1. The fully adjustable KYB suspension action at both ends is plush without a mushy feeling. It refuses to drop too far into the stroke over repeated bumps, keeping the attitude of the KX250X even and keeping plenty of suspension travel at the ready. The KYB suspension is extraordinarily pliable, reducing fatigue over punishing terrain. Sure, if your ride includes a few laps around the local MX track you might want to crank up the compression damping and hope for the best from the springs on jumps and whoops.
  1. On trails, the suspension does a fantastic job. The KYBs keep the rider comfortable, putting power to the ground in the rear, and letting the front wheel track confidently. When you hit the small-to-moderate trail whoops, it swallows them up nicely, as long as you carry some speed.

2023 Kawasaki KX250X Review: Alpinestars apparel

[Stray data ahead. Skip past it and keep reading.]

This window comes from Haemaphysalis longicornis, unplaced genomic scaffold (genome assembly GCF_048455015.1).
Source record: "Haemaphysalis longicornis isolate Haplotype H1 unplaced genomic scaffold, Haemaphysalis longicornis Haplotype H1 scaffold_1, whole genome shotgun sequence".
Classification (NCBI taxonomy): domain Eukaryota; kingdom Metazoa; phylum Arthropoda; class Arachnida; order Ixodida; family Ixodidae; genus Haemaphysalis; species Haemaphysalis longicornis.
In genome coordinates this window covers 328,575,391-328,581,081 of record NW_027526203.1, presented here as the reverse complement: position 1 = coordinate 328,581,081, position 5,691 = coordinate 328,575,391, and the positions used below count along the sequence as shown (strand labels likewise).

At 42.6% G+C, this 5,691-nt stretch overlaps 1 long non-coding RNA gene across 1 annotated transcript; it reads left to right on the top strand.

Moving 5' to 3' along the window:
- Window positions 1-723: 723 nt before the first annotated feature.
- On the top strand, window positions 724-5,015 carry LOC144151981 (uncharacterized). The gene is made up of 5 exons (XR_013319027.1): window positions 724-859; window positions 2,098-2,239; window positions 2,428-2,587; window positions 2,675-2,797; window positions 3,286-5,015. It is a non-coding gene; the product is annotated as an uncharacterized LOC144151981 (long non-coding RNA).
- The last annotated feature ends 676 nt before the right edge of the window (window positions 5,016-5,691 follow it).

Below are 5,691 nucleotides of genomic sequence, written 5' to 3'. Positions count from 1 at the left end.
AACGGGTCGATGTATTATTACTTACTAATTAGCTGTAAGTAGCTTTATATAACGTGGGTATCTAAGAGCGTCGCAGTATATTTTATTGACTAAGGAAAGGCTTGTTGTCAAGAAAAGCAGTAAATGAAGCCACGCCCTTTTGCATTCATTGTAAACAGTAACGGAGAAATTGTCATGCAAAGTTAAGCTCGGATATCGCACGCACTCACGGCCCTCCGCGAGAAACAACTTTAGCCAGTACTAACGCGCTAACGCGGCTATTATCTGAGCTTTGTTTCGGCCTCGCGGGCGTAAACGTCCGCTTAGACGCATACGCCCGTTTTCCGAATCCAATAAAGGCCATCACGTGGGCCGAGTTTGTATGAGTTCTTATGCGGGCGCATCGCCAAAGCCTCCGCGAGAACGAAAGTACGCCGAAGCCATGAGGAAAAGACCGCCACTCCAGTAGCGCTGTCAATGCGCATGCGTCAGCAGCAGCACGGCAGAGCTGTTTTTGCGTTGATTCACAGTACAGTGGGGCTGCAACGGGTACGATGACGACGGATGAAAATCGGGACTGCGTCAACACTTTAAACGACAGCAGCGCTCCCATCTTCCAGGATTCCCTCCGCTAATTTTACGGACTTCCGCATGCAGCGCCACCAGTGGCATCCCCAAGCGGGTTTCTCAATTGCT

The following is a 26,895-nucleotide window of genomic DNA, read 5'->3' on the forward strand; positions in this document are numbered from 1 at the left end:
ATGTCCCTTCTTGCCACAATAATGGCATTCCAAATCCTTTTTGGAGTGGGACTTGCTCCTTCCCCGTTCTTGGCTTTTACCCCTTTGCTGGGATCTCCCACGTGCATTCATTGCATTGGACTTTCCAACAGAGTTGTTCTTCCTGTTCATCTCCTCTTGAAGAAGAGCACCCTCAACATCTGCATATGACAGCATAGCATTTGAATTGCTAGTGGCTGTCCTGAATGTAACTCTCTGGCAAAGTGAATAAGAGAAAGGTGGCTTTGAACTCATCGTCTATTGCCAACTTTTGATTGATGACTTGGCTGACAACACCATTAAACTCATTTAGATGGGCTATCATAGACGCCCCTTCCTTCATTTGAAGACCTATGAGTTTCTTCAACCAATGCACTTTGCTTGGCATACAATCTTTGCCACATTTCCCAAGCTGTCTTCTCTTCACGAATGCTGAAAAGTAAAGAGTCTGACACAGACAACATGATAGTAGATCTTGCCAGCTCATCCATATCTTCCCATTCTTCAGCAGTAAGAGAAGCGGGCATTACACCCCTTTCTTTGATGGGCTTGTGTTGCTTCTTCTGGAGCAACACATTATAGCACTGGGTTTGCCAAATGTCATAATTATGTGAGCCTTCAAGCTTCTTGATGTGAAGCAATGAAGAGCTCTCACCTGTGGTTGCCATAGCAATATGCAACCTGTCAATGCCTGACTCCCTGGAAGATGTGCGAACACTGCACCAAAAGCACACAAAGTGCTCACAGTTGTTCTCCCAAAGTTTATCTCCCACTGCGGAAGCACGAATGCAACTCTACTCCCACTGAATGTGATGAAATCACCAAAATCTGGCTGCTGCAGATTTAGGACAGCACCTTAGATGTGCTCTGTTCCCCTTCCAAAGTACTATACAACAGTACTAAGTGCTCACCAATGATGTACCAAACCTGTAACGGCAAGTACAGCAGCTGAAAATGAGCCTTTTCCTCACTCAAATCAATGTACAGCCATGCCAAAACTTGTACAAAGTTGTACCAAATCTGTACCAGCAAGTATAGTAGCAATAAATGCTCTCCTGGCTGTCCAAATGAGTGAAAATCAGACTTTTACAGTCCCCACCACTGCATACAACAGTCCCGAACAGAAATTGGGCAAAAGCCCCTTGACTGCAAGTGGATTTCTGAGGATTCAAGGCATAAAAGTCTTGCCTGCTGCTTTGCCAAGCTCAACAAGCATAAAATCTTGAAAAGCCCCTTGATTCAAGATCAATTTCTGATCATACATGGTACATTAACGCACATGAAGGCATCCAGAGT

1. At speed in the desert, the suspension stays tall in the stroke and is ready for unexpected high-speed terrain incivility. You can usually get by with lifting the front end over washouts and letting the rear shock suck it up. Sand whoops don’t disappear, though you won’t be bottoming out as you power through them. The only time we bottomed the fork suspension was on some brutal downhills with abrupt transitions at the bottom. G-outs are handled with aplomb. Otherwise, the suspension satisfied various riders, though you can always fine-tune the damping and spring-preload if you have specific preferences or requirements.
  1. The Nissin/Braking deceleration combo is strong and predictable. The KX250X gets its own front brake pads, and they do exactly what you think they’ll do when you tug on the lever. The rear brake gets extra kudos for not skidding the tire until you want it to. The brakes are in such harmony with the four-stroke motor that you never think about them—they work on pure intuition.

  1. We’re fans of the adjustability of the 2023 Kawasaki KX250X’s ergonomics. The new KX250X gets new, wider footpegs—a great platform when the going gets rough. The Renthal Fatbar can be mounted in your choice of four positions over a 35mm range, and the footpegs can be remounted 5mm lower, which taller riders will want to do instantly—the chassis is compact in the stock configuration. Speaking of the handlebar, there is no dash—not even a low-fuel warning light. The seat is comfortable and does not get in the way.